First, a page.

Let’s say a student responds to the above question with “in ten years, I want to own my own solar panel installment company.” You follow up with why? “Because I love working with my hands, but I also have always dreamed of owning my own business. I want to be the boss.”

Now you can respond with authority: That’s a great goal, the solar panel install industry grew by about 25 percent this year (2019) compared to last year. Our program provides a lot of hands-on training (see how you’re tapping into the student’s “love”?) but we also teach our students business basics. And one of our 2015 graduates just wrote us a thank you email, letting us know that he’s now running his own business!

Throughout the course of the conversation, you’re putting the student front and center. You’re responding to their ambitions and showing them why your program is a good fit. At the same time, you’re establishing authority, which will help build trust.

Disclaimer: Never make things up! The above is a thought experiment but in real life, use only real examples!

Resource: To learn more about what questions to ask, check out the book titled “Spin Selling”. 


#5 Build the 3 Ten’s Every Time

To recap, let’s go over our “secret recipe.” There are 3 main ingredients in a successful enrollment: trust in you, trust in your product or program, and trust in your company. Before even asking a student to enroll in your school, you want all three of the above to be as close to a ten as possible. Ten in 2 and five in 1 isn’t good enough. If a prospective student trusts the training program and the school but doesn’t trust you, you’re probably not landing an enrollment. Likewise, if your prospect trusts the program and you, but doesn’t trust the school, you’ll probably swing and miss.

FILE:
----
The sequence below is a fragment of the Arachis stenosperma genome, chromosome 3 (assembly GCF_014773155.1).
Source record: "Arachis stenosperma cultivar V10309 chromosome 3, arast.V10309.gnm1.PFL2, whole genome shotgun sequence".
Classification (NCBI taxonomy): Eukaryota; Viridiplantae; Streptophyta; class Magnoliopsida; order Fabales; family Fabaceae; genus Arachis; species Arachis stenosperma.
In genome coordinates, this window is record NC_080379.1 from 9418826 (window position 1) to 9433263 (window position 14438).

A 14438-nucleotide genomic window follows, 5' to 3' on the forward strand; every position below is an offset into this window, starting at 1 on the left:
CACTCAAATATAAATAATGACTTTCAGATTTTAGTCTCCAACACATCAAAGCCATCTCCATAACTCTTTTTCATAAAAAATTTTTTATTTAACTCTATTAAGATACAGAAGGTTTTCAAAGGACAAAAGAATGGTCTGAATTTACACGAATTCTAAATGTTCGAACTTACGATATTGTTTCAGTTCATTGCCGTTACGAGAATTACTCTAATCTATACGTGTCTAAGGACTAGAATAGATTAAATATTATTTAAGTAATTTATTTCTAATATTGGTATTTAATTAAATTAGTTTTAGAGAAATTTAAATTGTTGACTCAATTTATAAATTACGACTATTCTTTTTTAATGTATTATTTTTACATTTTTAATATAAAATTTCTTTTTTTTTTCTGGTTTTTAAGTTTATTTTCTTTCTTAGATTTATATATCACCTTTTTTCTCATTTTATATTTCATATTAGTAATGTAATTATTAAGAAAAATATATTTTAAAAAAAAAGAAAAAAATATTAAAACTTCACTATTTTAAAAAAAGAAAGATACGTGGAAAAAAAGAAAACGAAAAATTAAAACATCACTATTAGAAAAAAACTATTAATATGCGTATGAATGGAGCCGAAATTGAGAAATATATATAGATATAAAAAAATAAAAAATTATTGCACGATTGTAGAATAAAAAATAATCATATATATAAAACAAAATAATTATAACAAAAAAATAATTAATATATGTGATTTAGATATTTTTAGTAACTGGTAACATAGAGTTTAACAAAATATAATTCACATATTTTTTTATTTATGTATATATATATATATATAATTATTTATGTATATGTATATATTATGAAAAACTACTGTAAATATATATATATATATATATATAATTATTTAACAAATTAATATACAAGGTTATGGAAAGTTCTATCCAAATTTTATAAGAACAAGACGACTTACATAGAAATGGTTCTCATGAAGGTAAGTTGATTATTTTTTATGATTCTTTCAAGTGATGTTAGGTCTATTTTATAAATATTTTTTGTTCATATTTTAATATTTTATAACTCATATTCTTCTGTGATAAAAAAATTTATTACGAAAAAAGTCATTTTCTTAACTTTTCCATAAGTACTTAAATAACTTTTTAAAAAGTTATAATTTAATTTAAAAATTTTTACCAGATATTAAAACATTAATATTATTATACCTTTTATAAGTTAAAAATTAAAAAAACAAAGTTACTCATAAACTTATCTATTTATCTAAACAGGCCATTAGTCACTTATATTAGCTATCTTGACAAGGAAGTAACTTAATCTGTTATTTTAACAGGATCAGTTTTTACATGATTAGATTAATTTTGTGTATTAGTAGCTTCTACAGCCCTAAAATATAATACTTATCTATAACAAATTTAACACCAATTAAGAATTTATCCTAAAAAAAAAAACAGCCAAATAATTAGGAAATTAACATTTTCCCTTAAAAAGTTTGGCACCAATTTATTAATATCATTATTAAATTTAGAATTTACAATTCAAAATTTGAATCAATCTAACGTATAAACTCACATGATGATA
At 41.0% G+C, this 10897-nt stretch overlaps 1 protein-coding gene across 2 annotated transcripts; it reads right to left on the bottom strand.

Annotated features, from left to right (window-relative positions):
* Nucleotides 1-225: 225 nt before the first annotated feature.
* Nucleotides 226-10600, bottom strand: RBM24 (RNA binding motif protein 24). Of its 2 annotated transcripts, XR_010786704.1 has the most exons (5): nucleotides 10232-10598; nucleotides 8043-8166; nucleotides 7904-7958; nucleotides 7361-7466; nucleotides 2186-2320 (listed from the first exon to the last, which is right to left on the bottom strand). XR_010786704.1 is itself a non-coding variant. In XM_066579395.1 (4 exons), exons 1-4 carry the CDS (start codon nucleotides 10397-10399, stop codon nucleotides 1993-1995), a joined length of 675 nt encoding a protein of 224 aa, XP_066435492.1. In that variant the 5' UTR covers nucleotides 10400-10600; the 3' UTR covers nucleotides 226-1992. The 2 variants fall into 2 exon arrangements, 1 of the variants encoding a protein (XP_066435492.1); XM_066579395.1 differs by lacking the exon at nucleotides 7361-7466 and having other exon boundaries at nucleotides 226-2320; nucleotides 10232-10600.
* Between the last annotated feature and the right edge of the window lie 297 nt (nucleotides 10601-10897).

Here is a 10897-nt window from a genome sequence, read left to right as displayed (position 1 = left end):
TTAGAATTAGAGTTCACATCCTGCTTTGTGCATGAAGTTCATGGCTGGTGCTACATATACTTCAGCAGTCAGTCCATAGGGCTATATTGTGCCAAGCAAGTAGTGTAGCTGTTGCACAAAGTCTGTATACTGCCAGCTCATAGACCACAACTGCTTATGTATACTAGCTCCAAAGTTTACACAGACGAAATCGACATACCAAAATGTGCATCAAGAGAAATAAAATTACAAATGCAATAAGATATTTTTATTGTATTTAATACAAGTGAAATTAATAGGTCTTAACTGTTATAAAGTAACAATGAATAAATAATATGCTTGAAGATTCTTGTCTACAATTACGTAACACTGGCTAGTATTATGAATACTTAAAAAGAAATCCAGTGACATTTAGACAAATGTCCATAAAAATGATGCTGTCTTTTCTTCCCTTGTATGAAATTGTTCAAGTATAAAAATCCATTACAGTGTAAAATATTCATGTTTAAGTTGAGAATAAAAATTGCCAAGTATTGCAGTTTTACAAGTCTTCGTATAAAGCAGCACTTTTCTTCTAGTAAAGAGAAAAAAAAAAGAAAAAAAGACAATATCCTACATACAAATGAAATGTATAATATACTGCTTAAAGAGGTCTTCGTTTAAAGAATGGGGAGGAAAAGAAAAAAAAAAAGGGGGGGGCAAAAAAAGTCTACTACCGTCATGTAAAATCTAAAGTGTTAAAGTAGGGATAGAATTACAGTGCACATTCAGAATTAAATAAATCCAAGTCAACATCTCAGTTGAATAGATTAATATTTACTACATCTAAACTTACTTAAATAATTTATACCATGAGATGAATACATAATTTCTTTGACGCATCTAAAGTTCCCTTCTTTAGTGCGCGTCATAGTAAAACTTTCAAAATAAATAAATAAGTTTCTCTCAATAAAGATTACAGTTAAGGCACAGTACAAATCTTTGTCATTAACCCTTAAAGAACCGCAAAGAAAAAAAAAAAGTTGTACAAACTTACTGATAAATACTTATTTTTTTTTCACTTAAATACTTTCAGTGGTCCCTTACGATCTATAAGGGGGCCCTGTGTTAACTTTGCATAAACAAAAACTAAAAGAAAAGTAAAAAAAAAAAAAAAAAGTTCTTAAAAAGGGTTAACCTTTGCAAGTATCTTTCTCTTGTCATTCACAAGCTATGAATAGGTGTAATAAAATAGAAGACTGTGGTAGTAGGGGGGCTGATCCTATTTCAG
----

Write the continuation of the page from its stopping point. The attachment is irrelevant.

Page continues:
The marketplace is crowded and there are tons of so-so programs, schools, and recruiters out there. How do you stand out? By securing 3 tens every time. And if you don’t secure those tens, you can bet your best competitors will. This is going to happen even if you have a better program offering and are the better school. 

So it’s your job to show prospective enrollees how you, your company, and your program gives them the best chance at reaching their desired outcome. 


You’re Off to a Good Start, but There’s More!

So there you have it. If you follow the five rules above, you’ll almost certainly see your enrollments increase. And if you’re truly securing the 3 tens every time, your enrollments will likely skyrocket. That being said, you’re not all the way there yet and there are still plenty of things you can do to improve your pitch and outcomes. 

The above tips cover the broad strokes and will set you apart from the crowd. If you want to reach the mountaintop, however, you have to refine your skills. Interested in doing so? Check back and read part-two: Enrollment & Admissions Training 102: Five details to Ensure Enrollment Marketing Success

In the second part of this series, we’ll dig even deeper, teaching you nuanced skills that will help you convert even more students (and even skeptical enrollees). As always, ethics and honesty will be front and center. Yet you should always put your best foot forward. So make sure you learn our “dirty details” and put them to work!